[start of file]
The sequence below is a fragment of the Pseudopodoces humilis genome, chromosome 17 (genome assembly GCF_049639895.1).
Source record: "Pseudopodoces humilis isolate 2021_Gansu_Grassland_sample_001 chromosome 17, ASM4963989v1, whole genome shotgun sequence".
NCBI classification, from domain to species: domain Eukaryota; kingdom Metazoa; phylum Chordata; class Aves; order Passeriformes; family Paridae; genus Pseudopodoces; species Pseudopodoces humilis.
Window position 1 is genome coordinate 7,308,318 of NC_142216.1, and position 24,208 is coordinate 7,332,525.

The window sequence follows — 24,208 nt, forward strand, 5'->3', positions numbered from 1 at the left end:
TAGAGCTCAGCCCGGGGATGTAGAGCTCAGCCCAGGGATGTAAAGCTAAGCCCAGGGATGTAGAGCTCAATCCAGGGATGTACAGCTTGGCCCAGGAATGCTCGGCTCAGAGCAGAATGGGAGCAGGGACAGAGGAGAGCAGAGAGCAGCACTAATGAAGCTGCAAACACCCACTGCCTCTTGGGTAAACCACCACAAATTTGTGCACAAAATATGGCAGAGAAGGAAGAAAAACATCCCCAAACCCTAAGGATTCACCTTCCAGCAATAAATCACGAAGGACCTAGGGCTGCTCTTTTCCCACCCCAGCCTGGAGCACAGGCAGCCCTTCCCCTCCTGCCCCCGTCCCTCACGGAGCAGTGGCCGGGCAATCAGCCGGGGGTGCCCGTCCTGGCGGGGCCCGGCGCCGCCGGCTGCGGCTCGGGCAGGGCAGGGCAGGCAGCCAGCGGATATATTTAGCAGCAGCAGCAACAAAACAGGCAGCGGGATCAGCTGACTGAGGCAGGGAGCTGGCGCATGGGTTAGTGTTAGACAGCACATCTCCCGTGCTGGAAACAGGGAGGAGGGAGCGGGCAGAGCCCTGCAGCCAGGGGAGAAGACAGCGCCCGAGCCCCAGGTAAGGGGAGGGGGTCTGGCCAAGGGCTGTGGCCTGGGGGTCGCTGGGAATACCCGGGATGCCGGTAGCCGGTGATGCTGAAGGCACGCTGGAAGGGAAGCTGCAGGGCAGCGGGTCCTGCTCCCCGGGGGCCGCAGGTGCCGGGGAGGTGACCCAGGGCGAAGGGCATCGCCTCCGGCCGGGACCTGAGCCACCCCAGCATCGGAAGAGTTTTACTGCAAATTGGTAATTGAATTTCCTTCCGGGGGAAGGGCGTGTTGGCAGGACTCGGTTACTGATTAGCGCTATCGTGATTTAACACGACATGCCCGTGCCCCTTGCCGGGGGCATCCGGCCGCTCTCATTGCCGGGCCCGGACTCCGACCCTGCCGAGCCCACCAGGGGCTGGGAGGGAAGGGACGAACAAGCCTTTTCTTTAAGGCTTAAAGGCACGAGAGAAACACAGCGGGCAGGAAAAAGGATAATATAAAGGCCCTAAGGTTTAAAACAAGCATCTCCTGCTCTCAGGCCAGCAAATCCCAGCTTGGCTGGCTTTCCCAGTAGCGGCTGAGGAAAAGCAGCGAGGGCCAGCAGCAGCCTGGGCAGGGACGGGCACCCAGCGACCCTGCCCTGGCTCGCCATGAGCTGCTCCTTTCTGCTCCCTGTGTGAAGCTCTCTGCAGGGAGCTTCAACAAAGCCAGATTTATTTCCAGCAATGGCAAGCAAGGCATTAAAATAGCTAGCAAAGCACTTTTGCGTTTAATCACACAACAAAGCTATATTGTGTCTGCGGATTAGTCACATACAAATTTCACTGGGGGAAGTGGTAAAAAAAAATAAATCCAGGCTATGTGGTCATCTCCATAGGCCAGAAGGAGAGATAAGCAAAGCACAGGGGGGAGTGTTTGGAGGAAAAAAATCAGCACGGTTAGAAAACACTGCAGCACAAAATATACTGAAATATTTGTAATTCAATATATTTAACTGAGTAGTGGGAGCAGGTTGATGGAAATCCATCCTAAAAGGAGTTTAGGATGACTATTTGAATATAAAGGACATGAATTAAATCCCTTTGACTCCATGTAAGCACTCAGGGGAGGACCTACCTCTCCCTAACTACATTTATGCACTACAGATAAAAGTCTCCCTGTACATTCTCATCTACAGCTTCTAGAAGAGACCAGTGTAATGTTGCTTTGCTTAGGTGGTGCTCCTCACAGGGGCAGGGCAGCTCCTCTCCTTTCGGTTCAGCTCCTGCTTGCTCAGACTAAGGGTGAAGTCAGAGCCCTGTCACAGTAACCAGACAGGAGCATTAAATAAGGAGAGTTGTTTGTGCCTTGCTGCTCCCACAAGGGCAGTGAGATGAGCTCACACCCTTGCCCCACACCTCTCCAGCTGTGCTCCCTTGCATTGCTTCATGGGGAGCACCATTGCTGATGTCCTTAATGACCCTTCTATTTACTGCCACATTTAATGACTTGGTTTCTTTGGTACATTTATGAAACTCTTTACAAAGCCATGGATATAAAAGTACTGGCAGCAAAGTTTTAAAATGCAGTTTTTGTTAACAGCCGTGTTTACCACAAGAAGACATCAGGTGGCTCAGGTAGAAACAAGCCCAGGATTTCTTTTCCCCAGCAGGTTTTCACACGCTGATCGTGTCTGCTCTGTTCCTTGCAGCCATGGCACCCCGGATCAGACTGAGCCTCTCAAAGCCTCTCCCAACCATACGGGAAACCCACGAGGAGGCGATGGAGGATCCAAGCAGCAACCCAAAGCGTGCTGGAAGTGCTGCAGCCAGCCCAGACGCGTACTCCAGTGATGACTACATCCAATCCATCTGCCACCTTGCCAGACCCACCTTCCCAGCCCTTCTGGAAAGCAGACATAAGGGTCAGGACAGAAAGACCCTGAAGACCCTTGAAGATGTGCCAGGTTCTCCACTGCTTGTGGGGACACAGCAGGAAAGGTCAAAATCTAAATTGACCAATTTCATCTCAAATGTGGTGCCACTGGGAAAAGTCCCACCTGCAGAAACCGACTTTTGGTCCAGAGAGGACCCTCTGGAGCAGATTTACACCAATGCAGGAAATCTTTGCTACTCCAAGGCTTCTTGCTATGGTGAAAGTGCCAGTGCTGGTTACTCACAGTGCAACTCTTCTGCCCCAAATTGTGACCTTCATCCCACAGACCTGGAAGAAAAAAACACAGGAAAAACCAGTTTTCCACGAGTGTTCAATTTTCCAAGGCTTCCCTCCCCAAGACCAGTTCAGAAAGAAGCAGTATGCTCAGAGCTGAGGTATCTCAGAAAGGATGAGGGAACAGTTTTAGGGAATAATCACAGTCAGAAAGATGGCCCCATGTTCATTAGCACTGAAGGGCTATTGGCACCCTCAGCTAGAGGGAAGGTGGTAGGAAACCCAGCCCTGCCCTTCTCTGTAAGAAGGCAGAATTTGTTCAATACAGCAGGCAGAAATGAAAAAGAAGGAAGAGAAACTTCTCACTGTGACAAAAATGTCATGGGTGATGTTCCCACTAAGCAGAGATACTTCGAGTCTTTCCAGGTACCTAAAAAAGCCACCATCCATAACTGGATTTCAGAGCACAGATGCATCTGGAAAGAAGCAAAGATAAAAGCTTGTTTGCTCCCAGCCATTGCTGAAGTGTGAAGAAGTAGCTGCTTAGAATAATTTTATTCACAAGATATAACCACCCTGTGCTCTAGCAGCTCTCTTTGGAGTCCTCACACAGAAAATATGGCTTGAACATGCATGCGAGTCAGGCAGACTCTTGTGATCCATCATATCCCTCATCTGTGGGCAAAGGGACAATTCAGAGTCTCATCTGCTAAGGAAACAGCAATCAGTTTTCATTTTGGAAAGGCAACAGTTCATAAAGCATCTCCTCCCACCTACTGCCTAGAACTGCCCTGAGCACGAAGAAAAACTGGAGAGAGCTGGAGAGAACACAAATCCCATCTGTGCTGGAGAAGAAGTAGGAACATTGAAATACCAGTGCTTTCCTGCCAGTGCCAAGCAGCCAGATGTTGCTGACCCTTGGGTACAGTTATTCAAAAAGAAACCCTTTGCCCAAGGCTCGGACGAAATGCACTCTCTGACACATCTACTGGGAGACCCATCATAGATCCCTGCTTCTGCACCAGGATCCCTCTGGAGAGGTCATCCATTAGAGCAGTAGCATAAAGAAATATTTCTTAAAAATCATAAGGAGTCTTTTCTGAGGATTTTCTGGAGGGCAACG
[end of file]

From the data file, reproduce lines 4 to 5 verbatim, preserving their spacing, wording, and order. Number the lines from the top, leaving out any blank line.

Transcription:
Window position 1 is genome coordinate 7,308,318 of NC_142216.1, and position 24,208 is coordinate 7,332,525.

The window sequence follows — 24,208 nt, forward strand, 5'->3', positions numbered from 1 at the left end: